Texas A&M University gets one step closer to new McAllen facility

McALLEN — The Texas A&M University Board of Regents approved conceptual plans for the first academic building coming to McAllen and appropriated $36 million for its construction during a meeting Thursday.

McALLEN — The Texas A&M University Board of Regents approved conceptual plans for the first academic building coming to McAllen and appropriated $36 million for its construction during a meeting Thursday.

The new 60,000-square-foot facility is slated to be an extension of Texas A&M in College Station, led by its President Michael Young. The next step is to receive approval from the Texas Higher Education Coordinating Board.

“We have submitted our proposal to the coordinating board and are hopeful their review during the next few months will be positive,” Young said in a statement sent Thursday.

If approved by the coordinating board, groundbreaking could take place in December and the facility should be up and running by fall 2018, according to a news release sent Thursday.

The facility will initially offer degrees in the colleges of engineering, veterinary medicine and biomedical sciences, which will be taught by Texas A&M faculty. Other colleges, such as agriculture and life sciences, education and liberal arts, will also offer basic courses linked to these degrees.

Chad Wootton, associate vice president for external affairs at the office of the provost, said the plan could be to begin offering some of the courses in the fall 2017 if approved by the coordinating board.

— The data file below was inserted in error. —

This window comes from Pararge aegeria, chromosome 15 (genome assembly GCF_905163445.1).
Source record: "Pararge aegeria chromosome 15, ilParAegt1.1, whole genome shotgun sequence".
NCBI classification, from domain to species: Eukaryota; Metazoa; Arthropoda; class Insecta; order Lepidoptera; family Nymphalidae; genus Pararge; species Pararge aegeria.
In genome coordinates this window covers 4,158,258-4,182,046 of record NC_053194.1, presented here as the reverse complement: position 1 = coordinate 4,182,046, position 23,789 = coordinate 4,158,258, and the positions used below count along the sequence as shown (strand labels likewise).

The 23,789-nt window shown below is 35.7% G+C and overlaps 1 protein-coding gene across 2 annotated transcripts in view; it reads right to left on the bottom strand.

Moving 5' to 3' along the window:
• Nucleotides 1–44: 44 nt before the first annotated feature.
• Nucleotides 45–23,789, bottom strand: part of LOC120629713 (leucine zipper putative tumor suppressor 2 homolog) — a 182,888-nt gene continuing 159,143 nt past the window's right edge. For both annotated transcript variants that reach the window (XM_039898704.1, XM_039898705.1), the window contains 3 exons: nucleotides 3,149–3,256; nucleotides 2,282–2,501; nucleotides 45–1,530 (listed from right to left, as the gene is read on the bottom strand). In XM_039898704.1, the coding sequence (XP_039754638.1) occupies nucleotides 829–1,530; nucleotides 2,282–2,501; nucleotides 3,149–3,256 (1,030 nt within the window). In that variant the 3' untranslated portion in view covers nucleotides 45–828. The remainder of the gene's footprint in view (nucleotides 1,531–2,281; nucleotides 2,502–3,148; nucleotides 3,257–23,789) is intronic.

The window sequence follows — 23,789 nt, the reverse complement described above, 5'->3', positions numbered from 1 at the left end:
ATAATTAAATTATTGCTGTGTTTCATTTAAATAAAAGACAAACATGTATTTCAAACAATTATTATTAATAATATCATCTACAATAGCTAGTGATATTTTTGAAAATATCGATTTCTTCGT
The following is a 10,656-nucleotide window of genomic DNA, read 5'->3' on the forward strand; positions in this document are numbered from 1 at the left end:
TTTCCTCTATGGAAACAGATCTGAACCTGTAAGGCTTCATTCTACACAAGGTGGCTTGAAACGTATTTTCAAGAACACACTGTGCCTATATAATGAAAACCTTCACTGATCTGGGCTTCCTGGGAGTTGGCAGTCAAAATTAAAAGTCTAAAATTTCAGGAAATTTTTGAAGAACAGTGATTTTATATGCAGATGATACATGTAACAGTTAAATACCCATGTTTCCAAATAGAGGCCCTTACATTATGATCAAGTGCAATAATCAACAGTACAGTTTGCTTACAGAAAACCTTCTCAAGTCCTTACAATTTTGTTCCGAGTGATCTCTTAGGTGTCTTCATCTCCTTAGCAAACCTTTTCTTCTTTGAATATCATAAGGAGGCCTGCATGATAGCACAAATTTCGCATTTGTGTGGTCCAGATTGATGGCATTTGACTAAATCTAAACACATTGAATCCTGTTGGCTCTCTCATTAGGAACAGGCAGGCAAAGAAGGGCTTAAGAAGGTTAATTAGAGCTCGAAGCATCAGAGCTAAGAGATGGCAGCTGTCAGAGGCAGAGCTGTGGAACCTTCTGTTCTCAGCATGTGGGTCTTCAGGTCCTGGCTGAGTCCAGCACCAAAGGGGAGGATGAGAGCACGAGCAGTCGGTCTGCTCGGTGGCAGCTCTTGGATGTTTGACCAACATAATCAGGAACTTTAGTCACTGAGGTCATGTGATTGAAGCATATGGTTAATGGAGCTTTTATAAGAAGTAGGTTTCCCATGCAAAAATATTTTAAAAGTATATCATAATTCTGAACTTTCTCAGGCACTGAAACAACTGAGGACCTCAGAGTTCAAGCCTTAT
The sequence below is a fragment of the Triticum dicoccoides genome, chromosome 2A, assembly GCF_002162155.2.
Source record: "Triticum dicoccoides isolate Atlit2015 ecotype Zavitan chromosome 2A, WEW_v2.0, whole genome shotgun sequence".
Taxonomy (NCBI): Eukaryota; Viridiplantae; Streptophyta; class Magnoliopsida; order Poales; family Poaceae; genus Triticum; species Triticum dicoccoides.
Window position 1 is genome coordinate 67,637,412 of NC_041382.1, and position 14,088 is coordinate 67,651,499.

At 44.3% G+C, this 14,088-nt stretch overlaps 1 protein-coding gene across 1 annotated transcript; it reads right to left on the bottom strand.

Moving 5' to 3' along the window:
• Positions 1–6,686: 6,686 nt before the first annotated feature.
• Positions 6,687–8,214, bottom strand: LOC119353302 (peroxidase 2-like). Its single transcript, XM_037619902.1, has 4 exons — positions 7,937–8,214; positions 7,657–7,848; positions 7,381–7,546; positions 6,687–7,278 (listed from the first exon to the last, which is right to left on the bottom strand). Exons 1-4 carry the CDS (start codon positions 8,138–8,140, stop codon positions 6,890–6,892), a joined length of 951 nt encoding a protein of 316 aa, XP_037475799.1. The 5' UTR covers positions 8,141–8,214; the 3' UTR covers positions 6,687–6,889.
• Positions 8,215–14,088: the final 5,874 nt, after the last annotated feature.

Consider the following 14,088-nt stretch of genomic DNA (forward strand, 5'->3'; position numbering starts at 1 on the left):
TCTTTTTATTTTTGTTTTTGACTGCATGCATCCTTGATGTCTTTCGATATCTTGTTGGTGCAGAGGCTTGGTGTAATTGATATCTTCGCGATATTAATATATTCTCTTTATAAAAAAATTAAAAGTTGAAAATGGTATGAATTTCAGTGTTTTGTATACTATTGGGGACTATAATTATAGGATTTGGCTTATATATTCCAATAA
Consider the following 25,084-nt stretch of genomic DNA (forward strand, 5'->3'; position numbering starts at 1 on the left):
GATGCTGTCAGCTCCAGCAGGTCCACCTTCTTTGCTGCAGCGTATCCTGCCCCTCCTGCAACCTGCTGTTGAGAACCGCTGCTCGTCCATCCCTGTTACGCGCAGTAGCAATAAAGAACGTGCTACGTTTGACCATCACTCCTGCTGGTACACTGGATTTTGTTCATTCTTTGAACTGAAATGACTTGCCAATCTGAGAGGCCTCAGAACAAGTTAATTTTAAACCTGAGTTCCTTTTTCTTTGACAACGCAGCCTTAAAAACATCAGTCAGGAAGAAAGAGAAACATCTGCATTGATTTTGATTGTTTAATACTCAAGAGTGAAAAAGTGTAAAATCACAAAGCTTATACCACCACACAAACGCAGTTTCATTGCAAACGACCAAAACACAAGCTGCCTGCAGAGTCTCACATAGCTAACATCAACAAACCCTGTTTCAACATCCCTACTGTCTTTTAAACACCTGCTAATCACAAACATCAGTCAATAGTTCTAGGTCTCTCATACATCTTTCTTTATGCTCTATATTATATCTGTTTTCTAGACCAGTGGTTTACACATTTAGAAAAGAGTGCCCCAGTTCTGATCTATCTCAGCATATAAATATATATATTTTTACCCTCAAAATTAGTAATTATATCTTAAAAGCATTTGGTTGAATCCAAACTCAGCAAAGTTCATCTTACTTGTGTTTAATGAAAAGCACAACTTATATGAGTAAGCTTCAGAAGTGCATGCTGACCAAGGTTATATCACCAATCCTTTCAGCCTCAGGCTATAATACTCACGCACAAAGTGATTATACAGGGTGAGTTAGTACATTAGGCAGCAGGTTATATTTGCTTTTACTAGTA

“Our proposal includes the opportunity to teach some courses beginning fall of 2017 and then moving to the location the fall of 2018,” Wootton said.

An official location for students to begin taking courses next year has yet to be finalized, but this will also be part of the discussion during the proposal review by the coordinating board, Wootton said.

At the time of the announcement, Young also stated they are expecting to start with a cohort of about 100 to 200 students and expand to 750 or 1,000 in the next five years.

The total cost of the building, which will be located on about 100 acres in the Tres Lagos development in north McAllen, is now budgeted at about $40 million — coming from Permanent University Funds — as the regents had initially appropriated $4 million for its construction.

Texas A&M’s plans to expand were announced in September 2015. The city of McAllen and Hidalgo County partnered to donate the land and up to $10 million toward facilities and infrastructure.

dperez-hernanez@themonitor.com